CR: Its disappointing in a way although certainly not unusual that it took a foreigner to write about an overlooked American animator.
OC: Well, some Americans have written about French artists. I particularly think of Donald Craftons Emile Cohl biography. I don't think very much in terms of countries. I feel very much international; I belong to ASIFA and have many friends all around the world in the field of animation. I felt close to David and to his work, and that's why I have chosen to write about him. I react more in terms of sensibilities.
CR: What I mean is that there are some really great American historians and academics and yet they seem to devote almost all their time and energy toward covering every possible detail of American cartoons, specifically this Golden Age period. It's great that these folks can find all these theoretical and historical angles, but couldn't they do the same with other countries, other animators like George Griffin, Priit Pärn, Igor Kovalyov, Caroline Leaf (to name a handful)?
OC: The cartoon, which, by the way, is a bad and inappropriate word for these films, is an important style of animation. And it's a popular one, so writers can be surer that they will find a publisher and readers, which is not the case for some other directors. Maybe it's a pity to continue to dig this way: It leaves a lot of other artists unknown. I like Canemaker's books very much because he revealed some new periods, and did a real historians work. His sensibility goes to classical animation and he gives a tribute to it. I think it's very honest. And he's a good director too. I would like to write about Griffin, Pärn and Kovalyov, or Leaf. Maybe one day.
CR: And you actually are writing about one of those unsung figures right now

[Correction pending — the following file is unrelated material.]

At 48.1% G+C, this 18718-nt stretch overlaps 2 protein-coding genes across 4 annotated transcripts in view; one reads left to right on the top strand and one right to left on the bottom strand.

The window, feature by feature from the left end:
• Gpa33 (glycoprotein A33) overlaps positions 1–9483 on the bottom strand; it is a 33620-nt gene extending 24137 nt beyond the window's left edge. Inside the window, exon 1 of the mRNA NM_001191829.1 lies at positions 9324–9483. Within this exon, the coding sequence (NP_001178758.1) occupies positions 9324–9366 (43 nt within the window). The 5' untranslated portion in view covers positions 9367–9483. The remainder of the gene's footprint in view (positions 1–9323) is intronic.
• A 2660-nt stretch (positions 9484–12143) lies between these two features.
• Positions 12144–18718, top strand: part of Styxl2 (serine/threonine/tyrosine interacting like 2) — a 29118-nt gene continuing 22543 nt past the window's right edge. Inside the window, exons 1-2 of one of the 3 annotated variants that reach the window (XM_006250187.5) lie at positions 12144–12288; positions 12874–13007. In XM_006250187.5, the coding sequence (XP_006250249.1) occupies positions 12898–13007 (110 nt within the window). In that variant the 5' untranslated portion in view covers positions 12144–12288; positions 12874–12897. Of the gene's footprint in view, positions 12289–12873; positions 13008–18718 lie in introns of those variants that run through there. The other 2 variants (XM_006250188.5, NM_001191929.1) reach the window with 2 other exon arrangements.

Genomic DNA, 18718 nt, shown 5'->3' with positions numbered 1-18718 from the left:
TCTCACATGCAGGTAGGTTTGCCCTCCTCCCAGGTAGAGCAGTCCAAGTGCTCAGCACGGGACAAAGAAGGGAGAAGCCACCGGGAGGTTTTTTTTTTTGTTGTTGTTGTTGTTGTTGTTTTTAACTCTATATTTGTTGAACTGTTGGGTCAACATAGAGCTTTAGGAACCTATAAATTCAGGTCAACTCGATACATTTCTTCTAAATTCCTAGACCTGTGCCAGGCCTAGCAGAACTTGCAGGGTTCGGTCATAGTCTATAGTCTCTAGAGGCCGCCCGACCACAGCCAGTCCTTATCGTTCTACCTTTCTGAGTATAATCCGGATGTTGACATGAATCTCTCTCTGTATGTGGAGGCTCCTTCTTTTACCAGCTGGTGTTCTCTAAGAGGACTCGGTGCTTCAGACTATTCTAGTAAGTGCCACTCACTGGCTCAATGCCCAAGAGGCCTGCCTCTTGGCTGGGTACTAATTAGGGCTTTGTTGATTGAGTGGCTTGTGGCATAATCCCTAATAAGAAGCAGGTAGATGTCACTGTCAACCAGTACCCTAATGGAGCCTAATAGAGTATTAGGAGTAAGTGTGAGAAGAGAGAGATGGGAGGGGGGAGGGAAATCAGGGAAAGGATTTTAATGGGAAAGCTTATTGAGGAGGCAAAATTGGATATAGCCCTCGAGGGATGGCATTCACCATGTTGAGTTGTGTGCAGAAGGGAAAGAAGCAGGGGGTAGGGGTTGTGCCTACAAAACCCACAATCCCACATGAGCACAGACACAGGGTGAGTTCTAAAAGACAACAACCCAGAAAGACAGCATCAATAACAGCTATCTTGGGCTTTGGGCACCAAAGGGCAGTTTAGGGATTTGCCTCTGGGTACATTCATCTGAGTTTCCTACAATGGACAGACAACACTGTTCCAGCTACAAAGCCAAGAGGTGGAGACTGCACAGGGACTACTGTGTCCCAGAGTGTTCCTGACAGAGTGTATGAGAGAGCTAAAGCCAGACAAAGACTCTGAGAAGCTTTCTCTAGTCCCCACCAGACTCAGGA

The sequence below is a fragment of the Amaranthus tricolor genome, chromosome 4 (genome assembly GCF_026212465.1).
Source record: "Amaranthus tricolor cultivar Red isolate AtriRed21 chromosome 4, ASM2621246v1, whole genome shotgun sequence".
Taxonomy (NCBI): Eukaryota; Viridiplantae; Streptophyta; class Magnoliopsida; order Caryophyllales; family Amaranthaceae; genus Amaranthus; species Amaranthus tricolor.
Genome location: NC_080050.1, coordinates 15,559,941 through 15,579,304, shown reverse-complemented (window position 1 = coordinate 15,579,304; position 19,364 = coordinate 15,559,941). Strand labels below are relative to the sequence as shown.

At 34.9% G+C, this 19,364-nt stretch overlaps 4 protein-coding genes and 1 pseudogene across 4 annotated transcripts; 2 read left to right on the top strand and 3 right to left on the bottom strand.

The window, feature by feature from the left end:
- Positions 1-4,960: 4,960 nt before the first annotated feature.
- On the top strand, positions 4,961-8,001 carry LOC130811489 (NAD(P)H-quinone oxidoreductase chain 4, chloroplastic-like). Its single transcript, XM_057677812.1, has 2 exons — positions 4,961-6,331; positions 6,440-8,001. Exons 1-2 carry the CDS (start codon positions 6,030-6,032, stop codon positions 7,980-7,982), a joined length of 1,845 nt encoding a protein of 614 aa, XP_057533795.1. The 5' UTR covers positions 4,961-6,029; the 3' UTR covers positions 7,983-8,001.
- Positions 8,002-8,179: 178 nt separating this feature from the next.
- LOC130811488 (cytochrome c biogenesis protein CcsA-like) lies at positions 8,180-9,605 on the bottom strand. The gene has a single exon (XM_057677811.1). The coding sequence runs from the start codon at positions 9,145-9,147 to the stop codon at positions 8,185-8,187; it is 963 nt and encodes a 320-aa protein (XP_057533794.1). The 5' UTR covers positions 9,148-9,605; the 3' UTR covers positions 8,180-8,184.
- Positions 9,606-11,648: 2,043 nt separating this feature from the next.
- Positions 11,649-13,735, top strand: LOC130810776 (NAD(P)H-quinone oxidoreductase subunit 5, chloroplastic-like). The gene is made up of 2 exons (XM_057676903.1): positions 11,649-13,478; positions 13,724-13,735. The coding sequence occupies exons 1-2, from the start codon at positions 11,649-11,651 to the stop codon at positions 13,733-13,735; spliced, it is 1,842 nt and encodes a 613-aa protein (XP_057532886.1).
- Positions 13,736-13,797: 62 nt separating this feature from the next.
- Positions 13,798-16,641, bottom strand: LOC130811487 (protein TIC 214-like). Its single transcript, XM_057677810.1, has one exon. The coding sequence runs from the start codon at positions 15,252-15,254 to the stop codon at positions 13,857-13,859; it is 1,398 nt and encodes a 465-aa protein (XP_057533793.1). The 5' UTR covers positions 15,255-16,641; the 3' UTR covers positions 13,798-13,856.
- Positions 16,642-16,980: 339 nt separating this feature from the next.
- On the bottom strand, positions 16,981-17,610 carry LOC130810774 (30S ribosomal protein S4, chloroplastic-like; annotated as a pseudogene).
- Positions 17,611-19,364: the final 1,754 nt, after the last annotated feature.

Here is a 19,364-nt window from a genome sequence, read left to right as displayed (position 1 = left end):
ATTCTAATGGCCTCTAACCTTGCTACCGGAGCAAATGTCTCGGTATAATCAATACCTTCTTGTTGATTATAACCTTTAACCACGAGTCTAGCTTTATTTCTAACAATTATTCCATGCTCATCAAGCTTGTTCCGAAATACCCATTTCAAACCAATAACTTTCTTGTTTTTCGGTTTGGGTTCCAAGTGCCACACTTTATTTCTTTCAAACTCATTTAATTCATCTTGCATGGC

OC: I have several books in preparation including a bilingual monograph about Georges Schwizgebel for next year.
CR: Who will publish the Schwizgebel monograph? Why do you find his work so fascinating?
OC: I suppose it will be the same publisher. I find Schwizgebel's work fascinating for many reasons. First, there is the question of sensibility, I like painting (I've studied painting myself) and Georges' work is deeply involved in it. And I like his relationship to cutting and music.
CR: And what else are you working on?
OC: Well, I've just finished the French translation of the Richard Williams' Animator Survival Kit. I can tell you that I am preparing another encyclopedia, a new one, more complete on animation. This time there will be French and English editions. I also write articles for different magazines. I'm working on my next personal animated film. And I write scripts for comics and animated TV series, but that's another story...
CR: Normally... an interviewer would now ask, "But Olivier, where do you find the time," but now that I've written two books in a year, along with organizing a festival, and writing articles... I know it's a pointless question... we just manage to find time. I think, sometimes, we actually have more time than we imagine.
OC: Yes, we have to manage to have some free time, and that's not always easy. I try, as everybody else, to schedule everything. If I do nothing, I'm bored. If I have many things to do, I can jump from one to the other and I feel comfortable because I'm never hindered by any problem. And, even if I'm not at my desk, I continue to think about all the work in progress all the time; it's like a 'background application.'
CR: And you dont just write, you also teach. Where, and what, are you teaching?
OC: For the moment, I work at the Gobelins School, famous for the shorts that were shown every day at the 2003 Annecy Festival (and I spent a lot of time on these films).
I teach two different subjects. The first, as you can guess, is a history and aesthetic of animated film. I do a lot of screenings, a melting pot of different styles, and we discuss the film with the students. The main idea is to improve the way they watch films, to give them a desire to open their minds to other kinds of film they don't know.
CR: What kinds of films?